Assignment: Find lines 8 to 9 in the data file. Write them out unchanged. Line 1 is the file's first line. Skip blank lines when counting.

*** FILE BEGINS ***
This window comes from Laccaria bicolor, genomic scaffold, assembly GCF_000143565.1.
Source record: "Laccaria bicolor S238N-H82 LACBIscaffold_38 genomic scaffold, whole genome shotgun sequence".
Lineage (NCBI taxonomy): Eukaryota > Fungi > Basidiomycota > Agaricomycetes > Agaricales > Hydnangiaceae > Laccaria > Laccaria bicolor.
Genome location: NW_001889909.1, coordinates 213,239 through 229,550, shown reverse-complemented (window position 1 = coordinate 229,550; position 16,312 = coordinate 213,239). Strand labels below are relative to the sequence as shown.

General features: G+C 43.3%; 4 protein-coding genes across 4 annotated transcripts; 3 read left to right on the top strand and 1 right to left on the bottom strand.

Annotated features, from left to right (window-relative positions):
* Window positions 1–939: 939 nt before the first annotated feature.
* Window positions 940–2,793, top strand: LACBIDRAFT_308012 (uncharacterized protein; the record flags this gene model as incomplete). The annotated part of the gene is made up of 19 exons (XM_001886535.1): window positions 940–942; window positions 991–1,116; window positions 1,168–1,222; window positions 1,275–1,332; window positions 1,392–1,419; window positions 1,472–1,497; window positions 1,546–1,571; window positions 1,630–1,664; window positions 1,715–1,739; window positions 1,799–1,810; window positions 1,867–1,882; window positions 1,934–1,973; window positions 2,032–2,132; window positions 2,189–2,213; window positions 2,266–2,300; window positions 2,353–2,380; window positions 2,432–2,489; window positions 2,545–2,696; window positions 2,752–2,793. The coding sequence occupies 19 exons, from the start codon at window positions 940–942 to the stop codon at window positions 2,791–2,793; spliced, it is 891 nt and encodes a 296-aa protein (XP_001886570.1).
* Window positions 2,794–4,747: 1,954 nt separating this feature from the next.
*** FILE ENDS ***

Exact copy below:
* Window positions 940–2,793, top strand: LACBIDRAFT_308012 (uncharacterized protein; the record flags this gene model as incomplete). The annotated part of the gene is made up of 19 exons (XM_001886535.1): window positions 940–942; window positions 991–1,116; window positions 1,168–1,222; window positions 1,275–1,332; window positions 1,392–1,419; window positions 1,472–1,497; window positions 1,546–1,571; window positions 1,630–1,664; window positions 1,715–1,739; window positions 1,799–1,810; window positions 1,867–1,882; window positions 1,934–1,973; window positions 2,032–2,132; window positions 2,189–2,213; window positions 2,266–2,300; window positions 2,353–2,380; window positions 2,432–2,489; window positions 2,545–2,696; window positions 2,752–2,793. The coding sequence occupies 19 exons, from the start codon at window positions 940–942 to the stop codon at window positions 2,791–2,793; spliced, it is 891 nt and encodes a 296-aa protein (XP_001886570.1).
* Window positions 2,794–4,747: 1,954 nt separating this feature from the next.